In contrast, Respondents Mensing assert that FDA regulations promulgated under the Hatch-Waxman Amendments make it clear that generic labels need to be “generally the same” as a branded drug only at the time of approval. See Brief for Respondents, Gladys Mensing and Julie Demahy at 12; 21 C.F.R. § 314.94(a)(8)(iv). Even so, Mensing argues, this “sameness” requirement does not exempt a generic manufacturer from the FDCA requirement that its label bear “adequate warnings.” See Brief for Respondents at 12; 21 U.S.C. § 352(f)(2). Accordingly, a generic manufacturer has a duty to notify the FDA and to change its label—through, for example, the CBE process—if at any time it has “reasonable evidence” of a need for stronger warnings, even if the brand manufacturer has not changed its label. See Brief for Respondents at 29, 49; 21 C.F.R. § 201.57(e). In contrast to generic manufacturers’ claims that they do not have sufficient clinical information to alter labels, Mensing claims that adverse event reports and various published literature provide the “reasonable evidence” required by the FDA to mandate a label change. See Brief for Respondents at 49. Moreover, the FDA has made it clear, Mensing argues, that it will not punish a generic manufacturer for making a unilateral label change that is in the interest of public safety. See id. at 16–17, 33–34.

Preemption: Did Congress Intend for the Hatch-Waxman Amendments to Preempt State Law?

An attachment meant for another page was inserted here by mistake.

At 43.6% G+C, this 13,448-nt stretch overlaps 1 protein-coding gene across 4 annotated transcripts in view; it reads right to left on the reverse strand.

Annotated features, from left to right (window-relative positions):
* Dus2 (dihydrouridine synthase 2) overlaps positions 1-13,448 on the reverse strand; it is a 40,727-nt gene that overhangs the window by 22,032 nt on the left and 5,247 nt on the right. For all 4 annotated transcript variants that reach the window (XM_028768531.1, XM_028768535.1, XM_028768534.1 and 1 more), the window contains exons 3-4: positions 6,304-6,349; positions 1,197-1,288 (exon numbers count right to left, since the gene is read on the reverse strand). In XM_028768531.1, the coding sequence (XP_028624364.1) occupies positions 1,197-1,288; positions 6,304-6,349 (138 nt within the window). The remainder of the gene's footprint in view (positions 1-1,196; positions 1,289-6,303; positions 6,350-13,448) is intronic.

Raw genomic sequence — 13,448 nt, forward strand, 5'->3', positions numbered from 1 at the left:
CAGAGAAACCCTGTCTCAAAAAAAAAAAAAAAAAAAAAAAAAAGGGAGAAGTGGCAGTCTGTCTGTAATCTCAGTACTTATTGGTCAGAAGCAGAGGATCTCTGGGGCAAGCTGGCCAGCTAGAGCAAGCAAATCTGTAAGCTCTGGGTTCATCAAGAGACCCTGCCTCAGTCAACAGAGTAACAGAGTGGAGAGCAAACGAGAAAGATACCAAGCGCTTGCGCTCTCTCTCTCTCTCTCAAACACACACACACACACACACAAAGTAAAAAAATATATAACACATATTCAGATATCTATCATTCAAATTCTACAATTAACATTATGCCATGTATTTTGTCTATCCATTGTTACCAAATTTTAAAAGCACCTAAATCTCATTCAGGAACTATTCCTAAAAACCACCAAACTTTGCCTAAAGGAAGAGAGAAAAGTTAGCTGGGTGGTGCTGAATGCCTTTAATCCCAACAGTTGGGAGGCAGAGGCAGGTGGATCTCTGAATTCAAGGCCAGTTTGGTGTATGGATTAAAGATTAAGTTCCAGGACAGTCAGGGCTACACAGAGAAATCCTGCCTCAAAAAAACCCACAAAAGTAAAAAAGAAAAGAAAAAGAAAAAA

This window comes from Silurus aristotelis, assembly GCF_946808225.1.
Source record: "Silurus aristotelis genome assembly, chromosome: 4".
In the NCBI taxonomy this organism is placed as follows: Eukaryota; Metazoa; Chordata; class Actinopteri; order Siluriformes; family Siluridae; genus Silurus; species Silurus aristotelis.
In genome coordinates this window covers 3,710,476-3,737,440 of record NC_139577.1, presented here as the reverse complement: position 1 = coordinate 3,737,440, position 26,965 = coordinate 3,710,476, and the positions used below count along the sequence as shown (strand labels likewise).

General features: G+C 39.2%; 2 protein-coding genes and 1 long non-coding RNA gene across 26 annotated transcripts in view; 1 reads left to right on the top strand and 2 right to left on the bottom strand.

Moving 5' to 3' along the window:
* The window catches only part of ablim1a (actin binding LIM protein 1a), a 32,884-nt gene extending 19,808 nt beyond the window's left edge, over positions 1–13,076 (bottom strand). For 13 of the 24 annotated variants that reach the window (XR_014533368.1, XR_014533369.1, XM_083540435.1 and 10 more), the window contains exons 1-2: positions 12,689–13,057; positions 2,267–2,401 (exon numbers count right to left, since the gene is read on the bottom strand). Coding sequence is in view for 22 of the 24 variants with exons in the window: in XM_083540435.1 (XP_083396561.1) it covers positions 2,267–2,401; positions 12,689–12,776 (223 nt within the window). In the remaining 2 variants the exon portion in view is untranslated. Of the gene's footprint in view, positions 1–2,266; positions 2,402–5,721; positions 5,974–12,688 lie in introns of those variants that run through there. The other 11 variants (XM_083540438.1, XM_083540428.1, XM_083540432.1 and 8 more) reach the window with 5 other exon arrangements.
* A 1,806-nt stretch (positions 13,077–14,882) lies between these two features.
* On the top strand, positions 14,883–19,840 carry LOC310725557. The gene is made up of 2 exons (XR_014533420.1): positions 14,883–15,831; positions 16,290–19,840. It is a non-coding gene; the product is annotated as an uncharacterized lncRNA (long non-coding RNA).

Actavis argues that, when read together, the FDCA and the FDA’s implementing regulations about generic labels clearly preempt any state law failure-to-warn claims against generic manufacturers. See Brief for Petitioners Actavis at 5, 18–26. The Hatch-Waxman Amendments, Actavis asserts, demonstrate Congress’s intention that generic drug manufacturers “rely on the safety and effectiveness information that the brand submitted” in its approval application, not being subject to any additional duties under state tort laws. Id. at 5, 18–26. Similarly, Pliva argues that Congress intended the Hatch-Waxman Amendments to preempt state law because the alternative is unreasonable: Congress could not have intended that the streamlined ANDA process, in which generic manufacturers need not conduct clinical trials or otherwise develop “comprehensive data” that would enable them to knowledgeably alter labels, open generic manufacturers to liability under state law. See Brief for Petitioners Pliva at 38–39.